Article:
Red Hen is pleased to anounce the 2015 Award Winners
Red Hen Press is pleased to announce the winners of its 2015 awards series. Winners of the Benjamin Saltman Poetry Award, the RHP Fiction Award, and the RHP Nonfiction Award will receive book deals with Red Hen Press. Winners of the Red Hen Press Short Story Award, Poetry Award, and the LAR Wild Light Poetry Contest will be published in a forthcoming issue of the Los Angeles Review. All prizes include an honorarium.
This year's winners and finalists are:
Red Hen Press Benjamin Saltman Poetry Award (Judged by Carl Phillips)
Winner: Gabriel Jesiolowski for "As Burning Leaves"
First Runner-up: Christopher Nelson for "Riot Weather"
Second Runner-up: Mark Wagenaar for "Southern Tongues Leave Us Shining"
Finalists: Travis Mossotti, Aimee Baker, Armin Tolentino, Rita Banerjee, Christopher Nelson,
Julia Kilchinsky Dasbach, Michael J. Opperman
Red Hen Press Fiction Manuscript Award
Winner: Siel Ju for "Cake Time"
Runner-up: Peter Stenson for "The Extraordinary Lives of Retail Employees"
Runner-up: Sean Chadwell for "Map of the Moon"
Red Hen Press Nonfiction Manuscript Award
Winner: Chelsey Clammer for "Circadian"
Runner-up: Joshua Bernstein for "In Josaphat's Valley"
Runner-up: Amye Archer for "Fat Girl Skinny"
Finalist: Tarn Wilson for "In Praise of Inadequate Gifts"
Red Hen Press Poetry Award (Judged by Camile Dungy)
Winner: Dante Di Stefano for "Dreaming of Hokusai at Sloan-Kettering"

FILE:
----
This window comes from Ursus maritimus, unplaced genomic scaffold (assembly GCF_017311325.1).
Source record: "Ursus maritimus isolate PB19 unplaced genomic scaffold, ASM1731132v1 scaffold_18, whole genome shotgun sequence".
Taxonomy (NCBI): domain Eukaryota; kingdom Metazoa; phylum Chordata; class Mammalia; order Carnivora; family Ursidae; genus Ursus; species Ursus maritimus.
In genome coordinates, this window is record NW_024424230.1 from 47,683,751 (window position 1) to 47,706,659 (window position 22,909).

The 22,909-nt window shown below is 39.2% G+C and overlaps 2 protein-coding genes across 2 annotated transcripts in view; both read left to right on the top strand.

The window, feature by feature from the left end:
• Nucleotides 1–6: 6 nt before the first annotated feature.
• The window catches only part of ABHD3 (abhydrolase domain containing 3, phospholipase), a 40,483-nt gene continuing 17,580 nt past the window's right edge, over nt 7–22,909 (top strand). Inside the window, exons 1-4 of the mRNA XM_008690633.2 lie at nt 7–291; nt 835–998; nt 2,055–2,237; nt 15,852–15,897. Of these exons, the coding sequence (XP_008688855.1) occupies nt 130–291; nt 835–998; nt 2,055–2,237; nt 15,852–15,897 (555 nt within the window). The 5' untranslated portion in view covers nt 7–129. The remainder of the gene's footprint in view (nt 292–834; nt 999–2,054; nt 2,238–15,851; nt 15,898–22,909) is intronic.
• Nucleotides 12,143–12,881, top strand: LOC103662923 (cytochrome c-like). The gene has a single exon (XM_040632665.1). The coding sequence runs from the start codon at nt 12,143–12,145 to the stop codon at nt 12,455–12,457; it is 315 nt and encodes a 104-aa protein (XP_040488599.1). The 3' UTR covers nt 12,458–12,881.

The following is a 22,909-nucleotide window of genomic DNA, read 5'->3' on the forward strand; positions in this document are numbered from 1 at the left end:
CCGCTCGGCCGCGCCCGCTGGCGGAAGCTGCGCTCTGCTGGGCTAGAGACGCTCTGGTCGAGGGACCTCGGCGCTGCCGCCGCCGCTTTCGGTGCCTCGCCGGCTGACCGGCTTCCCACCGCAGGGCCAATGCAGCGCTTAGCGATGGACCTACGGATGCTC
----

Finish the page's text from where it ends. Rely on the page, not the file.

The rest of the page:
First Runner-up: John Sibley Williams for "This is Language Too"
Second Runner-up: Ellie Hastings for "We can pitch a tent anywhere"
Finalist: Emilio Sotleo for "poem 1 .txt"
Red Hen Press Short Story Award (Judged by Sean Bernard)
Winner: Ashley Shelby for "Pearl"
First Runner-up: Paula Spurlin Paige for "Posslqs"
Second Runner-up: Madhushree Ghosh for "The Whisper of Dead Wings"
Finalist: Dan Carlson for "How Are We Fixed For Time?"
Los Angeles Review Wild Light Poetry Contest (Judged by Amy Uyematsu)
Winner: Beth Filson for "Quiet the Dogs"
First Runner-up: Owen McLeod for "Mementomori.com"
Second Runner-up: Billie Tadros for "On Breaking; Or, On Braking"
Finalist: Rusty Morrison for "fashion statements: summer wear"
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LA Fiction Anthology Interviews: Lloyd Aquino
An Interview with Lloyd Aquino
What role does Los Angeles play in your fiction?
When I’m writing genre fiction, Los Angeles is rarely a setting. Otherwise, I find that my stories are almost always set in the Los Angeles area. It’s partly a product of writing what I know, but I’ve also become increasingly interested in the lives of Los Angeles residents, especially those in the less affluent areas (such as Filipinotown, where I lived until the age of five).
To what degree do you think place shapes fiction in general?
The best fiction, regardless of genre or medium, makes the setting one of the characters. I’ve also learned by writing a few plays that setting can drive and determine the action that occurs. Admittedly, this is something that I’ve struggled to transfer to my fiction.
How does being a writer affect your work as a teacher and how does your work as a teacher affect your writing?
I tend to keep the two separate, with the exception that I teach composition and creative writing, so I’m either teaching writing or else writing myself. Teaching is my primary profession, so it is my first priority, and my writing often comes second. I’ve found that I only have so much creative energy, and it has to be divided between teaching and writing.
What is your current project?
Depending on the week, I am working on several projects. I’m in the revising and editing stage of my first novel, a western titled “All The Worst Cheats.” I’m also in the beginning stages of a new poetry project, focused on the theme of healing. Finally, I’m really excited to start working on a piece of fiction centered on a Filipino street artist; I don’t know yet what medium it will be, though I’m leaning toward a graphic novel.